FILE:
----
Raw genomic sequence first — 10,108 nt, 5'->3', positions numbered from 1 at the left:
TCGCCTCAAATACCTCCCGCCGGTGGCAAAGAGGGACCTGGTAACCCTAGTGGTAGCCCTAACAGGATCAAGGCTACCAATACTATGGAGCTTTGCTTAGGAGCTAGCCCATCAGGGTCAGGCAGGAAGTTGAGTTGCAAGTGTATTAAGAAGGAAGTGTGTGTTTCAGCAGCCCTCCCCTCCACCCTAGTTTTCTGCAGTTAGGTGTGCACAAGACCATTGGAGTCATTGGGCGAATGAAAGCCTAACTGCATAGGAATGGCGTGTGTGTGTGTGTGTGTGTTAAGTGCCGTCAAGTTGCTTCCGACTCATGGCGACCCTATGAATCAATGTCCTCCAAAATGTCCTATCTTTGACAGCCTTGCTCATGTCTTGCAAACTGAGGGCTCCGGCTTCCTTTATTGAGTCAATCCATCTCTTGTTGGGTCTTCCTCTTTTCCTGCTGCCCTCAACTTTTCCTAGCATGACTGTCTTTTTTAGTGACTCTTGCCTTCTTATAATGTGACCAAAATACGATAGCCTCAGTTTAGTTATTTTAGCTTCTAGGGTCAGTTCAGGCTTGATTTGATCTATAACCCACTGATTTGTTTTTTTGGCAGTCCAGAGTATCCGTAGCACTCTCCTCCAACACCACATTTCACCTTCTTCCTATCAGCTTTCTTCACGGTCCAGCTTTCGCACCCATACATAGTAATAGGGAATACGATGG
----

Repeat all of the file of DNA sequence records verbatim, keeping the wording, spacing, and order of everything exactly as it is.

Raw genomic sequence first — 10,108 nt, 5'->3', positions numbered from 1 at the left:
TCGCCTCAAATACCTCCCGCCGGTGGCAAAGAGGGACCTGGTAACCCTAGTGGTAGCCCTAACAGGATCAAGGCTACCAATACTATGGAGCTTTGCTTAGGAGCTAGCCCATCAGGGTCAGGCAGGAAGTTGAGTTGCAAGTGTATTAAGAAGGAAGTGTGTGTTTCAGCAGCCCTCCCCTCCACCCTAGTTTTCTGCAGTTAGGTGTGCACAAGACCATTGGAGTCATTGGGCGAATGAAAGCCTAACTGCATAGGAATGGCGTGTGTGTGTGTGTGTGTGTTAAGTGCCGTCAAGTTGCTTCCGACTCATGGCGACCCTATGAATCAATGTCCTCCAAAATGTCCTATCTTTGACAGCCTTGCTCATGTCTTGCAAACTGAGGGCTCCGGCTTCCTTTATTGAGTCAATCCATCTCTTGTTGGGTCTTCCTCTTTTCCTGCTGCCCTCAACTTTTCCTAGCATGACTGTCTTTTTTAGTGACTCTTGCCTTCTTATAATGTGACCAAAATACGATAGCCTCAGTTTAGTTATTTTAGCTTCTAGGGTCAGTTCAGGCTTGATTTGATCTATAACCCACTGATTTGTTTTTTTGGCAGTCCAGAGTATCCGTAGCACTCTCCTCCAACACCACATTTCACCTTCTTCCTATCAGCTTTCTTCACGGTCCAGCTTTCGCACCCATACATAGTAATAGGGAATACGATGG